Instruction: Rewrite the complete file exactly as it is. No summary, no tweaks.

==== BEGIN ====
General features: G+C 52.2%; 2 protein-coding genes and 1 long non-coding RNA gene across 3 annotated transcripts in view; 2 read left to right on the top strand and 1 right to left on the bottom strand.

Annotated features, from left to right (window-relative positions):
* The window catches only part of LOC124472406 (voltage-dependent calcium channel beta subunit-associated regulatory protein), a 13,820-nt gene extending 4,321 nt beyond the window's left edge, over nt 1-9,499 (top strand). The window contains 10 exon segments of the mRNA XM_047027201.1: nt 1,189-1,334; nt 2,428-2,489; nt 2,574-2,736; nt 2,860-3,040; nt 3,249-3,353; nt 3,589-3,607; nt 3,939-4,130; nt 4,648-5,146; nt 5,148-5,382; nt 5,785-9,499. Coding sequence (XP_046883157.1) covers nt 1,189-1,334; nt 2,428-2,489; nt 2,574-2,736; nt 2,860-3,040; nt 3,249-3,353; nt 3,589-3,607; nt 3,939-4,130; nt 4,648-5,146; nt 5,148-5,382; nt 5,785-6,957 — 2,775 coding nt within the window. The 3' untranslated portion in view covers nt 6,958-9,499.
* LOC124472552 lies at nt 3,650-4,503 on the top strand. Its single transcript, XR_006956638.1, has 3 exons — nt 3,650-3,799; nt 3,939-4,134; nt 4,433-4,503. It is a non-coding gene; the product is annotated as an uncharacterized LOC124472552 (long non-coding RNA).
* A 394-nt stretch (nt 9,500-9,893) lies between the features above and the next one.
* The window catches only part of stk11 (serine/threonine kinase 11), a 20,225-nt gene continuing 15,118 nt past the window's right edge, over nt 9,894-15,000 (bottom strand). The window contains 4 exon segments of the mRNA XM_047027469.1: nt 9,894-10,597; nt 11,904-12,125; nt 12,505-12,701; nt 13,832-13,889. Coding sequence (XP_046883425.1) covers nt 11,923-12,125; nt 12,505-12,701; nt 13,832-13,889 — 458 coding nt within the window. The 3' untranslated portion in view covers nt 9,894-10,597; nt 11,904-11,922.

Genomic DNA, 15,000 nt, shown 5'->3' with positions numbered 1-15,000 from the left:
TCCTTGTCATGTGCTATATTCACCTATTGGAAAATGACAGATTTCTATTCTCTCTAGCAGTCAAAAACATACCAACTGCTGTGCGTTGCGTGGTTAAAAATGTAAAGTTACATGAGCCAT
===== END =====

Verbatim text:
General features: G+C 52.2%; 2 protein-coding genes and 1 long non-coding RNA gene across 3 annotated transcripts in view; 2 read left to right on the top strand and 1 right to left on the bottom strand.

Annotated features, from left to right (window-relative positions):
* The window catches only part of LOC124472406 (voltage-dependent calcium channel beta subunit-associated regulatory protein), a 13,820-nt gene extending 4,321 nt beyond the window's left edge, over nt 1-9,499 (top strand). The window contains 10 exon segments of the mRNA XM_047027201.1: nt 1,189-1,334; nt 2,428-2,489; nt 2,574-2,736; nt 2,860-3,040; nt 3,249-3,353; nt 3,589-3,607; nt 3,939-4,130; nt 4,648-5,146; nt 5,148-5,382; nt 5,785-9,499. Coding sequence (XP_046883157.1) covers nt 1,189-1,334; nt 2,428-2,489; nt 2,574-2,736; nt 2,860-3,040; nt 3,249-3,353; nt 3,589-3,607; nt 3,939-4,130; nt 4,648-5,146; nt 5,148-5,382; nt 5,785-6,957 — 2,775 coding nt within the window. The 3' untranslated portion in view covers nt 6,958-9,499.
* LOC124472552 lies at nt 3,650-4,503 on the top strand. Its single transcript, XR_006956638.1, has 3 exons — nt 3,650-3,799; nt 3,939-4,134; nt 4,433-4,503. It is a non-coding gene; the product is annotated as an uncharacterized LOC124472552 (long non-coding RNA).
* A 394-nt stretch (nt 9,500-9,893) lies between the features above and the next one.
* The window catches only part of stk11 (serine/threonine kinase 11), a 20,225-nt gene continuing 15,118 nt past the window's right edge, over nt 9,894-15,000 (bottom strand). The window contains 4 exon segments of the mRNA XM_047027469.1: nt 9,894-10,597; nt 11,904-12,125; nt 12,505-12,701; nt 13,832-13,889. Coding sequence (XP_046883425.1) covers nt 11,923-12,125; nt 12,505-12,701; nt 13,832-13,889 — 458 coding nt within the window. The 3' untranslated portion in view covers nt 9,894-10,597; nt 11,904-11,922.

Genomic DNA, 15,000 nt, shown 5'->3' with positions numbered 1-15,000 from the left:
TCCTTGTCATGTGCTATATTCACCTATTGGAAAATGACAGATTTCTATTCTCTCTAGCAGTCAAAAACATACCAACTGCTGTGCGTTGCGTGGTTAAAAATGTAAAGTTACATGAGCCAT